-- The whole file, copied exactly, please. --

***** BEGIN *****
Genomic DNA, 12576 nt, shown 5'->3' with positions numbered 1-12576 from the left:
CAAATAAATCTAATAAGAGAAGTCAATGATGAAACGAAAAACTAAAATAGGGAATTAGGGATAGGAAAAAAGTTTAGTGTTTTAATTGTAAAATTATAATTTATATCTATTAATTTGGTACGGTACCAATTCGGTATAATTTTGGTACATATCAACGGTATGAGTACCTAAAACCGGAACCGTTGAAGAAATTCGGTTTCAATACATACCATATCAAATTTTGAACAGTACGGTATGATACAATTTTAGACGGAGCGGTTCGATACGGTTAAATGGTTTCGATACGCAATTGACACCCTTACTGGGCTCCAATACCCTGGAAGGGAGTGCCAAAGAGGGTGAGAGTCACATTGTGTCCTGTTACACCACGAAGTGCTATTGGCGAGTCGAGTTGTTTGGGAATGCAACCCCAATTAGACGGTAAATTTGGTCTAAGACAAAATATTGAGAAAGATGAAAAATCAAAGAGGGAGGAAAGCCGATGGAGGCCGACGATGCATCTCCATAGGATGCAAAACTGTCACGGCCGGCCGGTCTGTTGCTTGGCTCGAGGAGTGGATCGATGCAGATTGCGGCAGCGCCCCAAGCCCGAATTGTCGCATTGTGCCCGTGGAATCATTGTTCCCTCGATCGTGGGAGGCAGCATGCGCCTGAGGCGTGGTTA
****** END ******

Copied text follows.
Genomic DNA, 12576 nt, shown 5'->3' with positions numbered 1-12576 from the left:
CAAATAAATCTAATAAGAGAAGTCAATGATGAAACGAAAAACTAAAATAGGGAATTAGGGATAGGAAAAAAGTTTAGTGTTTTAATTGTAAAATTATAATTTATATCTATTAATTTGGTACGGTACCAATTCGGTATAATTTTGGTACATATCAACGGTATGAGTACCTAAAACCGGAACCGTTGAAGAAATTCGGTTTCAATACATACCATATCAAATTTTGAACAGTACGGTATGATACAATTTTAGACGGAGCGGTTCGATACGGTTAAATGGTTTCGATACGCAATTGACACCCTTACTGGGCTCCAATACCCTGGAAGGGAGTGCCAAAGAGGGTGAGAGTCACATTGTGTCCTGTTACACCACGAAGTGCTATTGGCGAGTCGAGTTGTTTGGGAATGCAACCCCAATTAGACGGTAAATTTGGTCTAAGACAAAATATTGAGAAAGATGAAAAATCAAAGAGGGAGGAAAGCCGATGGAGGCCGACGATGCATCTCCATAGGATGCAAAACTGTCACGGCCGGCCGGTCTGTTGCTTGGCTCGAGGAGTGGATCGATGCAGATTGCGGCAGCGCCCCAAGCCCGAATTGTCGCATTGTGCCCGTGGAATCATTGTTCCCTCGATCGTGGGAGGCAGCATGCGCCTGAGGCGTGGTTA